While this might seem a balanced solution in general, controversies might arise in cases related to natural disasters, or other sensitive issues that spread massive panic to the citizens and might even lead to loss of life, such as the most recent example of misleading information about COVID-19. Should the government or any other stakeholder have the power to shut down online portals or to arrest individuals for exercising their freedom of expression, in these cases? Or should there be no distinction regarding the content of the false information? Lastly, is it better to have no news rather than false news or biased opinions? To conclude, whatever approach is taken to fight disinformation and false information, it must be based on the respect of fundamental rights and crises should not be used as a pretext to undermine freedom of expression or unduly limit access to information.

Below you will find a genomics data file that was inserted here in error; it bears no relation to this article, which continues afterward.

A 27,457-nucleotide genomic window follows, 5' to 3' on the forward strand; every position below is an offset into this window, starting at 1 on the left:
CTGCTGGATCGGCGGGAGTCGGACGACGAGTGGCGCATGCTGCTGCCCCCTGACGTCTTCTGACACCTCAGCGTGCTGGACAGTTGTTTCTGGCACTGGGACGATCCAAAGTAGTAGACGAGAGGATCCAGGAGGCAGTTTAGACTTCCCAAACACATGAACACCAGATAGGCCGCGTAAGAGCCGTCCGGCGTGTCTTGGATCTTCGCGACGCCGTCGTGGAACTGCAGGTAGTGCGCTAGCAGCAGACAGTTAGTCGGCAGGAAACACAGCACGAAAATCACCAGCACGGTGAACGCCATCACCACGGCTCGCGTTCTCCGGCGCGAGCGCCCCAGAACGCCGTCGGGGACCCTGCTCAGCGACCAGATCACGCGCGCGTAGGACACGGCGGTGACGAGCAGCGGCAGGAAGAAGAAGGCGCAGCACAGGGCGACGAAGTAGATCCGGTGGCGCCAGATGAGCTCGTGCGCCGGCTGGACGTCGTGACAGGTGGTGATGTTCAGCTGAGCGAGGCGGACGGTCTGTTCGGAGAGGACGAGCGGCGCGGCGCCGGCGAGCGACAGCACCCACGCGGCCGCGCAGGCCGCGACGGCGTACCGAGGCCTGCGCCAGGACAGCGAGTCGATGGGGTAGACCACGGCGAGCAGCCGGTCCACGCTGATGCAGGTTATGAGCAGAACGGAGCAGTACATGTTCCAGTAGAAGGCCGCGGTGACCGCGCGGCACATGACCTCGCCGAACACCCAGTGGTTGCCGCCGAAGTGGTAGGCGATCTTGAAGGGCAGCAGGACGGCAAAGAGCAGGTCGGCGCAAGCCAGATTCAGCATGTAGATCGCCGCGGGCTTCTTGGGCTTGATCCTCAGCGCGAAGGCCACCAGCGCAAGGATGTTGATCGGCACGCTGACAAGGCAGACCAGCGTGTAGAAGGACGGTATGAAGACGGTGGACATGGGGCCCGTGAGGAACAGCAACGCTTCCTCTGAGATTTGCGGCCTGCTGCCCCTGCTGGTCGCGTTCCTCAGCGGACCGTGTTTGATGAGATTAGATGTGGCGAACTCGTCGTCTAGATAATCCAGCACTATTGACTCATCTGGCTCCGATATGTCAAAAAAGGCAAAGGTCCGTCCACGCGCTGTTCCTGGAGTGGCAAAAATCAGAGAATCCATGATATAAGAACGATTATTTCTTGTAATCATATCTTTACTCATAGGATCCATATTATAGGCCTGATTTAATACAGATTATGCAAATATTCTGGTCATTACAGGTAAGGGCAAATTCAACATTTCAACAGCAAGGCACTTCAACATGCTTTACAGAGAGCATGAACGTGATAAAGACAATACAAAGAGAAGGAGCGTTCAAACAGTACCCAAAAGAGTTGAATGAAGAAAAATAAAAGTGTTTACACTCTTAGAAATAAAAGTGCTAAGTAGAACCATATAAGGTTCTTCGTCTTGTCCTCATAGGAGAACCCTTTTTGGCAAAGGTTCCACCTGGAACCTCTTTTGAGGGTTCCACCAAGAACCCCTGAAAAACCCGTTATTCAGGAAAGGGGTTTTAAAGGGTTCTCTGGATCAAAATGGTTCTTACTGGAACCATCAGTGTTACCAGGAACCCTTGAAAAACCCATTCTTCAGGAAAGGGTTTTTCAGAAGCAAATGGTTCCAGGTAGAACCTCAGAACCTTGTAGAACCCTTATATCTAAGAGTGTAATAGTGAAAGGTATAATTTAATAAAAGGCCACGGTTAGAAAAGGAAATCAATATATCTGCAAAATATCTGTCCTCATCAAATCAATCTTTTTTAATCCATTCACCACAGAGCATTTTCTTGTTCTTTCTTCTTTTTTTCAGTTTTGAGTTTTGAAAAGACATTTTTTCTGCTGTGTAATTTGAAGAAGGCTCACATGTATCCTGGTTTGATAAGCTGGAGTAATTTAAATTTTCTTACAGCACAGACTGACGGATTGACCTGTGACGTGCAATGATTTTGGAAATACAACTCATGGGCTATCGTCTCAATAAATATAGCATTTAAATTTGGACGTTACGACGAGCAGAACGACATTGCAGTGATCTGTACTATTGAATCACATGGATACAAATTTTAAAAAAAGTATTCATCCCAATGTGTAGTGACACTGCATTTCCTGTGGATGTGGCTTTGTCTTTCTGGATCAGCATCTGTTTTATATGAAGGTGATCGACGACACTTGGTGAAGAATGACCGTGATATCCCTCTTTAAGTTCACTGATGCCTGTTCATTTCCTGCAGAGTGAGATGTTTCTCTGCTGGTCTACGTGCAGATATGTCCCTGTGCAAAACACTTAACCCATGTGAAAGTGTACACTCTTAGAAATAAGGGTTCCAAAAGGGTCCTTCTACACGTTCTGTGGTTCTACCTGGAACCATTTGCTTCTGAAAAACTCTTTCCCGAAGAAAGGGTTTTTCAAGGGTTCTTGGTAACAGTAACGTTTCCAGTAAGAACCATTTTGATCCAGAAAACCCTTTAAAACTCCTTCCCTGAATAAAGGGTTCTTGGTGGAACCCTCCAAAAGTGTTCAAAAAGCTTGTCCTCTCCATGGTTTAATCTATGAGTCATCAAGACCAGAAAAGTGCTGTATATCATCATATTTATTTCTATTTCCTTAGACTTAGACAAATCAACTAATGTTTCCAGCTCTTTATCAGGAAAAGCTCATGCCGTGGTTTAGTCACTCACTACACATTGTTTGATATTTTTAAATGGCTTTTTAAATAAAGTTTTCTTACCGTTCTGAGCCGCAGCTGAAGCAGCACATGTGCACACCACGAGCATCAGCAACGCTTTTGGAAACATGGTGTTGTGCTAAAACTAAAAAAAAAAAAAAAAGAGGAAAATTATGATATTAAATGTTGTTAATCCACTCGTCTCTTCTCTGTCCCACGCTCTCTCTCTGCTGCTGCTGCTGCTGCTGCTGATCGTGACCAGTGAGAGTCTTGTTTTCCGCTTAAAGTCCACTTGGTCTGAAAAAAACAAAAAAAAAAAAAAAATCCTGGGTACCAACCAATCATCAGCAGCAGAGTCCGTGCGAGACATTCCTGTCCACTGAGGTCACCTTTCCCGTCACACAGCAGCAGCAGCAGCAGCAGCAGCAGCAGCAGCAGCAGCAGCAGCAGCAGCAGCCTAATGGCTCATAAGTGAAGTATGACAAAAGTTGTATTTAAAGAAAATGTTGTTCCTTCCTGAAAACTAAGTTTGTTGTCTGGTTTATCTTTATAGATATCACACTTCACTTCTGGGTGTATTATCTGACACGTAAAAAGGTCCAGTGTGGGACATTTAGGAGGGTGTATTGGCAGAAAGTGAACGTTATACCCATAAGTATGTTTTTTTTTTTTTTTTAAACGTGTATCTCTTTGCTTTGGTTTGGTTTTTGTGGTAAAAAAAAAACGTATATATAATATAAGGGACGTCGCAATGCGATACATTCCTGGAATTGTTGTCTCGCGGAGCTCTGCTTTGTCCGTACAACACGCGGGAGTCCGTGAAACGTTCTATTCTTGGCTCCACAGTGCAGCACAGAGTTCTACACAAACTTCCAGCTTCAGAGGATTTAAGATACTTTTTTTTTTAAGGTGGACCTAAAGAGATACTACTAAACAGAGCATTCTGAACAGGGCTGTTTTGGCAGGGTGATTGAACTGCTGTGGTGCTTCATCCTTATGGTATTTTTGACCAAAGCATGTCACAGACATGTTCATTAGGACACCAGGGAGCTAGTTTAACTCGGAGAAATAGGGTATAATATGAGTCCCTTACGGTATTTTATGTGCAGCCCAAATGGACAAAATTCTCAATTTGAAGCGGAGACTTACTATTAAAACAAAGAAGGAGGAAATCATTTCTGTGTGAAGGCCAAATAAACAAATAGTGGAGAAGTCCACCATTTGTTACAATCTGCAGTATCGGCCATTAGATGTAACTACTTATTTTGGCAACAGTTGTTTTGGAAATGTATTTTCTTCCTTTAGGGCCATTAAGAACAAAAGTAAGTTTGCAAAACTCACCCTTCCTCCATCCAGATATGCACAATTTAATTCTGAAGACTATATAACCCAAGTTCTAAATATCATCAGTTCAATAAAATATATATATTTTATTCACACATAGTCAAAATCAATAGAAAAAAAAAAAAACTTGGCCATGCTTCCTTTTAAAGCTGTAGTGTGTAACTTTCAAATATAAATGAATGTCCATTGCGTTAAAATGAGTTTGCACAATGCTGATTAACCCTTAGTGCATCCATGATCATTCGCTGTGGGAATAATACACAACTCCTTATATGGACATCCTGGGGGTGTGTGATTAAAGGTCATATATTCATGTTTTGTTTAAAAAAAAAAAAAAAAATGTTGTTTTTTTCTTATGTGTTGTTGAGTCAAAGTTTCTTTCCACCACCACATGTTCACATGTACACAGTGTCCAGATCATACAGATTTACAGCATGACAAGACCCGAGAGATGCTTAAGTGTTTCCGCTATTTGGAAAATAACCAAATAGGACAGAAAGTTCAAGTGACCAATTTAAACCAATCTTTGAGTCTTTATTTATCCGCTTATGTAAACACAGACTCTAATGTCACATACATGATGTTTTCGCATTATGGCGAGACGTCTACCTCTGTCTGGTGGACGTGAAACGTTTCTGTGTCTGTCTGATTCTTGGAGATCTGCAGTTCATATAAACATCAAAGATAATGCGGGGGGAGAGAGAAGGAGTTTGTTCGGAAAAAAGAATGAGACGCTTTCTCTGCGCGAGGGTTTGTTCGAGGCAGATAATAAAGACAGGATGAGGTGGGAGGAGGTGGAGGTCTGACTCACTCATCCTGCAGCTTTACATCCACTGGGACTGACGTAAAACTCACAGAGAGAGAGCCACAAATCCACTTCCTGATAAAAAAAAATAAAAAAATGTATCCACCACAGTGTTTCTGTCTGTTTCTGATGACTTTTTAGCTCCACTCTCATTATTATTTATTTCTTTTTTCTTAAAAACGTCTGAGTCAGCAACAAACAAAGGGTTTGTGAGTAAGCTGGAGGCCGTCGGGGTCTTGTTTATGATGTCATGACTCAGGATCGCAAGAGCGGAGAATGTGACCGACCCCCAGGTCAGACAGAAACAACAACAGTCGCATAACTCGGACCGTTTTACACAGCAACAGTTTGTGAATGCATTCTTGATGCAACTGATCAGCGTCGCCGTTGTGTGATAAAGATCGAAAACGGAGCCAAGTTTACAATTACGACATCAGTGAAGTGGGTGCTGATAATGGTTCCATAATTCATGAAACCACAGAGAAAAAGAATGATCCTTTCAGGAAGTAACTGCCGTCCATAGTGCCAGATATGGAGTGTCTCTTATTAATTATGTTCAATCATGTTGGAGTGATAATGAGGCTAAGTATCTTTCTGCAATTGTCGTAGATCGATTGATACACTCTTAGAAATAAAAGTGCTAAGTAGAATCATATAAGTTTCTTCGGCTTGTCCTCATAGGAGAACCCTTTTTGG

The above article was written by Dr Nertil Bërdufi and is published here with permission from the author. The views expressed do not reflect those of the Better Internet for Kids (BIK) Team nor of the European Commission (EC).